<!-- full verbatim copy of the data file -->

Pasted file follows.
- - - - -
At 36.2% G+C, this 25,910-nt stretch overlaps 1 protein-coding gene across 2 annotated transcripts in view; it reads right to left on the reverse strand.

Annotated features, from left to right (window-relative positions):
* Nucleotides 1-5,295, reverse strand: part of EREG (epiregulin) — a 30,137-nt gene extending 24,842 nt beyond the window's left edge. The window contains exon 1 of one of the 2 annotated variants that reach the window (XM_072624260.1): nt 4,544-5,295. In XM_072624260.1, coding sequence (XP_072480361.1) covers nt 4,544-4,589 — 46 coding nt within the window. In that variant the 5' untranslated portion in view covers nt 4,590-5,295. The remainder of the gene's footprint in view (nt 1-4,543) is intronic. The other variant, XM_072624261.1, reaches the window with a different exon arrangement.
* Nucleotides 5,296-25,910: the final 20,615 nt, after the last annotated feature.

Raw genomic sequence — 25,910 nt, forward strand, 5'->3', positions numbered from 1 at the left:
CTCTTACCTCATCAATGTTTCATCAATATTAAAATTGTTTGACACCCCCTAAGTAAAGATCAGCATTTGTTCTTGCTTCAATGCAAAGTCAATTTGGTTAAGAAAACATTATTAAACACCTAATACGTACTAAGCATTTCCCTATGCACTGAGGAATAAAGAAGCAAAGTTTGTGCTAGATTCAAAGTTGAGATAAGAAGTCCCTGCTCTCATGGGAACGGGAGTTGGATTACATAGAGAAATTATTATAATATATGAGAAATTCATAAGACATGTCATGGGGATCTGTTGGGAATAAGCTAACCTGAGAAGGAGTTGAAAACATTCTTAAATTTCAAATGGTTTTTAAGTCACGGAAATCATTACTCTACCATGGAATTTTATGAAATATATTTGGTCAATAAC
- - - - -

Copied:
At 36.2% G+C, this 25,910-nt stretch overlaps 1 protein-coding gene across 2 annotated transcripts in view; it reads right to left on the reverse strand.

Annotated features, from left to right (window-relative positions):
* Nucleotides 1-5,295, reverse strand: part of EREG (epiregulin) — a 30,137-nt gene extending 24,842 nt beyond the window's left edge. The window contains exon 1 of one of the 2 annotated variants that reach the window (XM_072624260.1): nt 4,544-5,295. In XM_072624260.1, coding sequence (XP_072480361.1) covers nt 4,544-4,589 — 46 coding nt within the window. In that variant the 5' untranslated portion in view covers nt 4,590-5,295. The remainder of the gene's footprint in view (nt 1-4,543) is intronic. The other variant, XM_072624261.1, reaches the window with a different exon arrangement.
* Nucleotides 5,296-25,910: the final 20,615 nt, after the last annotated feature.

Raw genomic sequence — 25,910 nt, forward strand, 5'->3', positions numbered from 1 at the left:
CTCTTACCTCATCAATGTTTCATCAATATTAAAATTGTTTGACACCCCCTAAGTAAAGATCAGCATTTGTTCTTGCTTCAATGCAAAGTCAATTTGGTTAAGAAAACATTATTAAACACCTAATACGTACTAAGCATTTCCCTATGCACTGAGGAATAAAGAAGCAAAGTTTGTGCTAGATTCAAAGTTGAGATAAGAAGTCCCTGCTCTCATGGGAACGGGAGTTGGATTACATAGAGAAATTATTATAATATATGAGAAATTCATAAGACATGTCATGGGGATCTGTTGGGAATAAGCTAACCTGAGAAGGAGTTGAAAACATTCTTAAATTTCAAATGGTTTTTAAGTCACGGAAATCATTACTCTACCATGGAATTTTATGAAATATATTTGGTCAATAAC